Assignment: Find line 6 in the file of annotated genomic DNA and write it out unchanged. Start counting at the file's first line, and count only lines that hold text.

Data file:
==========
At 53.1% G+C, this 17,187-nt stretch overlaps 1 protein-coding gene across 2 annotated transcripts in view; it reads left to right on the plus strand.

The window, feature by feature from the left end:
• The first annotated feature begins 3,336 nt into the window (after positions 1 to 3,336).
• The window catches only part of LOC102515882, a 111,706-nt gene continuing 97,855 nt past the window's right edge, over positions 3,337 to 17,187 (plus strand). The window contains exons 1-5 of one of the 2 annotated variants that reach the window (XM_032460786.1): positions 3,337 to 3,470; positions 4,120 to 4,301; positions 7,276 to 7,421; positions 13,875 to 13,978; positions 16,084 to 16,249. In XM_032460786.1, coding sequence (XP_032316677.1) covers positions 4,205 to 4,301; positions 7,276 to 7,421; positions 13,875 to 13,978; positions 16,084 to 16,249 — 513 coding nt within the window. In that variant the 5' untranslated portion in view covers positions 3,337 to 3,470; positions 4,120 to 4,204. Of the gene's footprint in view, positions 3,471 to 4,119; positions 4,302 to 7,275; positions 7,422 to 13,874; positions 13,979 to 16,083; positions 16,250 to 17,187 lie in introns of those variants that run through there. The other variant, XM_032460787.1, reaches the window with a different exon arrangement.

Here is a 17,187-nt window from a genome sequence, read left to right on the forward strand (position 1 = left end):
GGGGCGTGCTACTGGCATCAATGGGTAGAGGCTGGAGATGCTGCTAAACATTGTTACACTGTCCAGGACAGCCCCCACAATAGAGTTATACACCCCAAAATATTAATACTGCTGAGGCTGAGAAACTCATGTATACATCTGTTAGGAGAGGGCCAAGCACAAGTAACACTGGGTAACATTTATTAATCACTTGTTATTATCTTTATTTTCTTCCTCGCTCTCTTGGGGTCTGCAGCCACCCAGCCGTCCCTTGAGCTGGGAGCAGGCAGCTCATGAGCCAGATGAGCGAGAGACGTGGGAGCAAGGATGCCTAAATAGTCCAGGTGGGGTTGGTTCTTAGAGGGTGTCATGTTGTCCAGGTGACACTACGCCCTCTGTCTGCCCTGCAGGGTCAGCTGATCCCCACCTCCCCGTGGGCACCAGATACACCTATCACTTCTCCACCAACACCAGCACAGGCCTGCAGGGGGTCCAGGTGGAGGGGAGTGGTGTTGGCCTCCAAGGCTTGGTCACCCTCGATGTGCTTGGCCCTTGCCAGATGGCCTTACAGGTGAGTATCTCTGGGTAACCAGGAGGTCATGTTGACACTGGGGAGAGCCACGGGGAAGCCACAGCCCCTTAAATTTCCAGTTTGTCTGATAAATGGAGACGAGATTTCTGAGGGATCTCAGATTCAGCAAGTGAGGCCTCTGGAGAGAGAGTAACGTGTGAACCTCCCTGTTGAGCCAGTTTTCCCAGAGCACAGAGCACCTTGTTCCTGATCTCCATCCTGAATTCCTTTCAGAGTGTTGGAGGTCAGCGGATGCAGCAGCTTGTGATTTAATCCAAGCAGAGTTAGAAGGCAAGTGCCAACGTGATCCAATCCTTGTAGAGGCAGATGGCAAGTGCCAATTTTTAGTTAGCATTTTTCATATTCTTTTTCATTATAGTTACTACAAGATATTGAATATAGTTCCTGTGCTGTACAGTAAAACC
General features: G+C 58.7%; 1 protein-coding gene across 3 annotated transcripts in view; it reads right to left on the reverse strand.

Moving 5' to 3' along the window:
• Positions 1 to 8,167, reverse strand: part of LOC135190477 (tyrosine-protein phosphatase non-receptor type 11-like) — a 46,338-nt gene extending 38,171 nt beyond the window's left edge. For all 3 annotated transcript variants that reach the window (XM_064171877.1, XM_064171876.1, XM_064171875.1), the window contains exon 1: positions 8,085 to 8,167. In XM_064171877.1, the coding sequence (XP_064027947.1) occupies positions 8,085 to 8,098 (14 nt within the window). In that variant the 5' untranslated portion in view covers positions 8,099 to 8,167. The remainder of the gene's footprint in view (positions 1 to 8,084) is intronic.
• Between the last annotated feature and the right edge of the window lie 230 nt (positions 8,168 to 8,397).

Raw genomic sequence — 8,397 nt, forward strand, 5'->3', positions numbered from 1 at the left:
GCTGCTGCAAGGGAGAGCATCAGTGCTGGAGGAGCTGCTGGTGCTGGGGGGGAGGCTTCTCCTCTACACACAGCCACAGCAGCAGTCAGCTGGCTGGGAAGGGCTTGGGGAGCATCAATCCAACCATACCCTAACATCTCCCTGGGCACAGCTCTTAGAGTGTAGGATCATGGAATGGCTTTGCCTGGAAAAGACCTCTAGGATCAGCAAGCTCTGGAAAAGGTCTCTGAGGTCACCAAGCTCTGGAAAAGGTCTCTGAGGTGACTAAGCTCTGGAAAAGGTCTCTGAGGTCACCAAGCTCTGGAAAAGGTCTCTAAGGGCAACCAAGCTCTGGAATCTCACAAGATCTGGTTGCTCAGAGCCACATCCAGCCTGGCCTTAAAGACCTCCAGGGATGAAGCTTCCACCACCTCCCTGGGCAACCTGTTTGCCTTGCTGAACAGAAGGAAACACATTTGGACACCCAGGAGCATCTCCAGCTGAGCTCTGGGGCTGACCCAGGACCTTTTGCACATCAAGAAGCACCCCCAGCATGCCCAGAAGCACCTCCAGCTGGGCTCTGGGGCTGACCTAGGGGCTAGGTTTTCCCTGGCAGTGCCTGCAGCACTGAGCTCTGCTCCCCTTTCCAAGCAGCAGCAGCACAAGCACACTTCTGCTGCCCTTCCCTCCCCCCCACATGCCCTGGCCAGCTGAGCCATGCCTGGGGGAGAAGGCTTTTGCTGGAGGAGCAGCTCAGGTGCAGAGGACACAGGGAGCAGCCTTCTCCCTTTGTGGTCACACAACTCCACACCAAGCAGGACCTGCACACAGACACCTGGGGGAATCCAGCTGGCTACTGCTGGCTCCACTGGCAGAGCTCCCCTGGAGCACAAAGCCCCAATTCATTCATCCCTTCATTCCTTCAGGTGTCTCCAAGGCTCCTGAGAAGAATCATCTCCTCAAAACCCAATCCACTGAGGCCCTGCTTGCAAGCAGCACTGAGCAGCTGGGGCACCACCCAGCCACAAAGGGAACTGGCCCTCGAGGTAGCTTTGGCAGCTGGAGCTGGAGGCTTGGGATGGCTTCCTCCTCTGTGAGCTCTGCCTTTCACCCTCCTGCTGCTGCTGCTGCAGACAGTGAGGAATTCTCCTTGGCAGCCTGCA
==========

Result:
GGGGCGTGCTACTGGCATCAATGGGTAGAGGCTGGAGATGCTGCTAAACATTGTTACACTGTCCAGGACAGCCCCCACAATAGAGTTATACACCCCAAAATATTAATACTGCTGAGGCTGAGAAACTCATGTATACATCTGTTAGGAGAGGGCCAAGCACAAGTAACACTGGGTAACATTTATTAATCACTTGTTATTATCTTTATTTTCTTCCTCGCTCTCTTGGGGTCTGCAGCCACCCAGCCGTCCCTTGAGCTGGGAGCAGGCAGCTCATGAGCCAGATGAGCGAGAGACGTGGGAGCAAGGATGCCTAAATAGTCCAGGTGGGGTTGGTTCTTAGAGGGTGTCATGTTGTCCAGGTGACACTACGCCCTCTGTCTGCCCTGCAGGGTCAGCTGATCCCCACCTCCCCGTGGGCACCAGATACACCTATCACTTCTCCACCAACACCAGCACAGGCCTGCAGGGGGTCCAGGTGGAGGGGAGTGGTGTTGGCCTCCAAGGCTTGGTCACCCTCGATGTGCTTGGCCCTTGCCAGATGGCCTTACAGGTGAGTATCTCTGGGTAACCAGGAGGTCATGTTGACACTGGGGAGAGCCACGGGGAAGCCACAGCCCCTTAAATTTCCAGTTTGTCTGATAAATGGAGACGAGATTTCTGAGGGATCTCAGATTCAGCAAGTGAGGCCTCTGGAGAGAGAGTAACGTGTGAACCTCCCTGTTGAGCCAGTTTTCCCAGAGCACAGAGCACCTTGTTCCTGATCTCCATCCTGAATTCCTTTCAGAGTGTTGGAGGTCAGCGGATGCAGCAGCTTGTGATTTAATCCAAGCAGAGTTAGAAGGCAAGTGCCAACGTGATCCAATCCTTGTAGAGGCAGATGGCAAGTGCCAATTTTTAGTTAGCATTTTTCATATTCTTTTTCATTATAGTTACTACAAGATATTGAATATAGTTCCTGTGCTGTACAGTAAAACC